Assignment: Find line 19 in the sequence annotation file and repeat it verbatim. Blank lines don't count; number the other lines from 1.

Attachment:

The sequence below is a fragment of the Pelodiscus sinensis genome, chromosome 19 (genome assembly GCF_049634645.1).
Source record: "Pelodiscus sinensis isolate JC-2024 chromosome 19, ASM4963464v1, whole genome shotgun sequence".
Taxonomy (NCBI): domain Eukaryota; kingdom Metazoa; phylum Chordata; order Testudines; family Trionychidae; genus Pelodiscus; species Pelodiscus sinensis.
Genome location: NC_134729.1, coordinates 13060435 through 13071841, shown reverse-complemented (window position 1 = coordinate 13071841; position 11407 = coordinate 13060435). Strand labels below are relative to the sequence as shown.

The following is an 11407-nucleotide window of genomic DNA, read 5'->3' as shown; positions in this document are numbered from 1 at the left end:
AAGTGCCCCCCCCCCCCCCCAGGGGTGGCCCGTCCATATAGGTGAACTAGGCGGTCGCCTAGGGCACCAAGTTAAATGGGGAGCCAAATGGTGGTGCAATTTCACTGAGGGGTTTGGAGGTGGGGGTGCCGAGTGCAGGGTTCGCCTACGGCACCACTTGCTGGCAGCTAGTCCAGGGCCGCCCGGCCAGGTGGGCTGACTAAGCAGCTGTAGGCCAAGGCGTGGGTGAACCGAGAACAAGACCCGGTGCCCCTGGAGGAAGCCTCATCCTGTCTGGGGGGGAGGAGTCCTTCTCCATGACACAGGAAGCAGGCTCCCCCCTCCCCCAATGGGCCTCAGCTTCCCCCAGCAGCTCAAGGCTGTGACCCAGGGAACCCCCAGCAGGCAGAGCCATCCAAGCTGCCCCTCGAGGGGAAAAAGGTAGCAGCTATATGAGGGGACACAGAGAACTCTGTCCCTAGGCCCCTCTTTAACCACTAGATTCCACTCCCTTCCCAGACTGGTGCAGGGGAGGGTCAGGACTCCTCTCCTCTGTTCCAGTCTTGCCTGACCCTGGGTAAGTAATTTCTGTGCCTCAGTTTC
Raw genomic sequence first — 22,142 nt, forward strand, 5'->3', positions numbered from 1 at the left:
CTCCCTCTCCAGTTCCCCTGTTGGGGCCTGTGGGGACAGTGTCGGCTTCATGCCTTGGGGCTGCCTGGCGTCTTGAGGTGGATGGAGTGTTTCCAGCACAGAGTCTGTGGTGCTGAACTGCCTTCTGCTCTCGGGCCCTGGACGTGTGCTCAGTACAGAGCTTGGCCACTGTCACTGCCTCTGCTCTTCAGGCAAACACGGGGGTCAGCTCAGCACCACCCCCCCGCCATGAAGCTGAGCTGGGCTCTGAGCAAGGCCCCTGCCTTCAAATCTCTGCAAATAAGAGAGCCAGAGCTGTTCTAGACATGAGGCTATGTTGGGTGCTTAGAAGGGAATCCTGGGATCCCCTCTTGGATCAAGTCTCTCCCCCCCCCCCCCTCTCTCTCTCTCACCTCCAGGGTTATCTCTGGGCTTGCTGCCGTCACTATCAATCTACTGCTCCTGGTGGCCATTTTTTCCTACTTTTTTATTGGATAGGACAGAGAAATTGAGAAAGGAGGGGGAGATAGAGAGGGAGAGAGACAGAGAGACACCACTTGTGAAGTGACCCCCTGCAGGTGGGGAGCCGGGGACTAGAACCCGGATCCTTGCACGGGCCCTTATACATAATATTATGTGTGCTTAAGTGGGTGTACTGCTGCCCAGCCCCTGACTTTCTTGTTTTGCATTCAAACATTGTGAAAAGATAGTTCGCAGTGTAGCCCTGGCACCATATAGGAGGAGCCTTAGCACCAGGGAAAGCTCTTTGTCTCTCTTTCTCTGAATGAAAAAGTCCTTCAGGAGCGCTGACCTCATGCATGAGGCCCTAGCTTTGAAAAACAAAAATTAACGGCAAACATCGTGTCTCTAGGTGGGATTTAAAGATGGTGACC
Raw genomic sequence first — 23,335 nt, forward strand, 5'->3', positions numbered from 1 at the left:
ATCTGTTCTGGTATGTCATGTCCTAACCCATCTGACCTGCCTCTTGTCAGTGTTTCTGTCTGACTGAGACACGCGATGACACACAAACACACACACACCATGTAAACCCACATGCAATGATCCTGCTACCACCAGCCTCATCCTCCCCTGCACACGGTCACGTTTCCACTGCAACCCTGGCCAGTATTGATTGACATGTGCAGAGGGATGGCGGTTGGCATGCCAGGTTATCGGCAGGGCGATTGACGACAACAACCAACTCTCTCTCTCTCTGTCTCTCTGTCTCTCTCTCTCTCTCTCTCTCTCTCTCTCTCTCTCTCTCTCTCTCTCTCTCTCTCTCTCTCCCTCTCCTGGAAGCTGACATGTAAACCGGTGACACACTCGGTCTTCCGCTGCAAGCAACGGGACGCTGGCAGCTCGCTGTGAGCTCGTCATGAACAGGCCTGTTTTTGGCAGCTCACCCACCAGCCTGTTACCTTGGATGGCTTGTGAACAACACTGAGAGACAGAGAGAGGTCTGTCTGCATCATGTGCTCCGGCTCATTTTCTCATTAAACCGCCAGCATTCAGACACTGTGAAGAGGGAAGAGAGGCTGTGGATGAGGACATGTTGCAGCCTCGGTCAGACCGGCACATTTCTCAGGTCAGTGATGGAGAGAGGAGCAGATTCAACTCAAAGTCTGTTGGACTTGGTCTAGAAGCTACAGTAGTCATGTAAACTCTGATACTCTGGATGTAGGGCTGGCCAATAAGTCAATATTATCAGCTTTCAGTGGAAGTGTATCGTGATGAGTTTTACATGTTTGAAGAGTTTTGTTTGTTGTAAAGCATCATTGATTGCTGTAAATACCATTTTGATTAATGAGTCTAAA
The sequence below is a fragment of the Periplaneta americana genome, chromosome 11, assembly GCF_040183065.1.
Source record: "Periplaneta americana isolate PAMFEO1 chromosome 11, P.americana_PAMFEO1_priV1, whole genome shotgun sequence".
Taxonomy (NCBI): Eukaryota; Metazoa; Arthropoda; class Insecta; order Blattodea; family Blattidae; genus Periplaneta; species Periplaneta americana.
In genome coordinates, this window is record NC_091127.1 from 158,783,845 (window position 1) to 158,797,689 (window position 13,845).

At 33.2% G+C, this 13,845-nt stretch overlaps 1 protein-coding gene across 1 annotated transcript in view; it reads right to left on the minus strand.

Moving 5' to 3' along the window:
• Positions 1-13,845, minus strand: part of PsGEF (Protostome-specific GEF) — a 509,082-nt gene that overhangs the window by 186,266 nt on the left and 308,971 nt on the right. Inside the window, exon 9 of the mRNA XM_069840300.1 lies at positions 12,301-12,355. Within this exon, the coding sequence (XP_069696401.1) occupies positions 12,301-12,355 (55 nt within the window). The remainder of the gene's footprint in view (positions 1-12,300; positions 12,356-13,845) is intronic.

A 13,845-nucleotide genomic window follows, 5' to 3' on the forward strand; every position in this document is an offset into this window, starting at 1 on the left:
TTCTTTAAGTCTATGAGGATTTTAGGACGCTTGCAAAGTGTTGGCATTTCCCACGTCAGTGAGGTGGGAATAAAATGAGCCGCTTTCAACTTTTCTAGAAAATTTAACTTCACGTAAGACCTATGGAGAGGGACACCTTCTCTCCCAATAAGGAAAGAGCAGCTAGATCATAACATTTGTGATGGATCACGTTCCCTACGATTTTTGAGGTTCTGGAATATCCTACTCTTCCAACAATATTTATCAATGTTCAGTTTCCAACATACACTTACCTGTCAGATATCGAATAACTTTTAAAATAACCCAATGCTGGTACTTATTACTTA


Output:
TTCTTTAAGTCTATGAGGATTTTAGGACGCTTGCAAAGTGTTGGCATTTCCCACGTCAGTGAGGTGGGAATAAAATGAGCCGCTTTCAACTTTTCTAGAAAATTTAACTTCACGTAAGACCTATGGAGAGGGACACCTTCTCTCCCAATAAGGAAAGAGCAGCTAGATCATAACATTTGTGATGGATCACGTTCCCTACGATTTTTGAGGTTCTGGAATATCCTACTCTTCCAACAATATTTATCAATGTTCAGTTTCCAACATACACTTACCTGTCAGATATCGAATAACTTTTAAAATAACCCAATGCTGGTACTTATTACTTA